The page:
What did the apostle Paul mean when he required an overseer/elder to be “the husband of but one wife”? (1 Timothy 3:2).
We know that those given the title “elder” were the ones called to pastor the churches (see: I Peter 5:1-4). So evidently a pastor must be the husband of one wife.
But what does this mean?
Does this require all Church leaders to be married men? Are single men excluded from eldership?
- Some believe (on cultural grounds) that it was forbidding polygamy.
- The Catholic view (in support of their practice of celibacy for the priesthood), understands it as requiring marriage to the Church.
- Others believe that this qualification excludes those who are divorced and remarried from positions of leadership.
- Should we (based on this qualification) say that no divorced man may be considered for leadership?
None of these interpretations seem likely.
I believe this qualification (like the others listed in I Timothy 3) is about the character of the man himself. In this case, if married, he must be known for being faithfully loyal to his wife.
Looking more closely
The original language (“Mias gunaikos andra” lit. one woman man) is better understood as a reference to the character of the man over a reference to his marital status. Although some view it as forbidding a man from leadership who has been divorced and remarried, I understand it to mean a faithful husband –a man known for his loyal love for his wife. The New Living translation offers a nice rendering: “So an elder must be a man whose life is above reproach. He must be faithful to his wife” (I Timothy 3:2).
A similar phrase
In Timothy 5:9, the apostle Paul forbid widows from being on the care list of the Church (the list of widows) unless they were over sixty and “had but one husband…”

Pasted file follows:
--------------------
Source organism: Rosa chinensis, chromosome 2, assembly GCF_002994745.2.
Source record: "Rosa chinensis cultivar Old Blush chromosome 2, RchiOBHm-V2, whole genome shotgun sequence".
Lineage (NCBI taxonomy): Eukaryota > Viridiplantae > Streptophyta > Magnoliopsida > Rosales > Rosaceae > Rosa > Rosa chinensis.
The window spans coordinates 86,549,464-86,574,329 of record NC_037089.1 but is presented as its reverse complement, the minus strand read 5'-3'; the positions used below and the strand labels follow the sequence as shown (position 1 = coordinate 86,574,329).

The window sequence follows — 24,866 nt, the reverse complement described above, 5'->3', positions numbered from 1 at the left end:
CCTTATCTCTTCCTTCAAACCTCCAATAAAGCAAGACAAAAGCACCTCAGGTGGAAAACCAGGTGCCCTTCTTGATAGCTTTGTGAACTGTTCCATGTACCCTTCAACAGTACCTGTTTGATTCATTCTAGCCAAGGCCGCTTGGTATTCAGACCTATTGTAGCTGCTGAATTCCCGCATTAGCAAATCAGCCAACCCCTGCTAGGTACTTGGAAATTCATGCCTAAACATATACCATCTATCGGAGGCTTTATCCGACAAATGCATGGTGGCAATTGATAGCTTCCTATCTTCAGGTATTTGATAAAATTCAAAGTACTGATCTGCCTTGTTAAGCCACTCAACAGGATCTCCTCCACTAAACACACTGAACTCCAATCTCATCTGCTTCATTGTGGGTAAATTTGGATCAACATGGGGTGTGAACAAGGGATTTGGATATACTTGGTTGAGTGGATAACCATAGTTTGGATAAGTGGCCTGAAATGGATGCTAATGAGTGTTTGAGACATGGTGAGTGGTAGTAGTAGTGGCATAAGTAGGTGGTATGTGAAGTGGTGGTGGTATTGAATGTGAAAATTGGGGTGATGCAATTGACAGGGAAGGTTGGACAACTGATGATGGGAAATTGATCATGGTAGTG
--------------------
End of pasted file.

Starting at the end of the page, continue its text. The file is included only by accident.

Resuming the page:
Here to Paul must be referring to a known character quality of faithfulness to her deceased husband. She was known to be a faithful wife. If this is not the case, how could he later encourage “…younger widows to marry, to have children, to manage their homes and to give the enemy no opportunity for slander (I Timothy 5:14). If the translation, “has had but one husband” referred to marital status, it would encourage a young widow to do something that would later disqualify her from help if her second husband passed away.
The New Living Bible offers a helpful rendering of I Timothy 5:9- “A widow who is put on the list for support must be a woman who is at least sixty years old and was faithful to her husband.”
A faithful husband
It is best to understand, “husband of but one wife” (lit. “one woman man”) to refer to a character quality of being a faithful husband. It’s certainly possible to have just one wife but to have eyes for others or to be physically unfaithful to one’s wife.
If a man is divorced, or divorced and remarried, other considerations must be made concerning his qualification and readiness for leadership in the Church.
Other qualifications should be explored
- “If anyone sets his heart on being an overseer, he desires a noble task. Now the overseer must be above reproach…” (I Timothy 3:1-2)
- “He must manage his own family well and see that his children obey him with proper respect.” (I Timothy 3:4)
- “He must also have a good reputation with outsiders, so that he will not fall into disgrace and into the devil’s trap.” (I Timothy 3:7)
The circumstances relating to a divorce often make it problematic for a man to serve as an effective spiritual leader in the Church. There are a few rare circumstances where this has not been the case. By leadership, I am referring to an elder-pastor position. I am aware of a situation where a man was divorced at the age of eighteen and later became a believer. He married again and was faithfully loyal to his wife for 40 years. When being considered for eldership, he met the qualification of “one woman man” and his divorce (many years earlier) did not present any compelling reason for keeping him from leadership.
Before allowing a divorced and/or remarried man to take a position of leadership, consideration should be given to the history of the Church regarding marriage, divorce and remarriage. Has the congregation been instructed on these subjects? It’s always best to implement change after teaching people the truth of Scripture. If a Church has a strong history of “No divorce/No remarriage,” bringing on a elder/pastor who has been divorced will cause unnecessary disturbance. On the other hand, if a Church is not strongly postured on this matter, it might occasion an opportunity to teach. See: Marriage, Divorce, Remarriage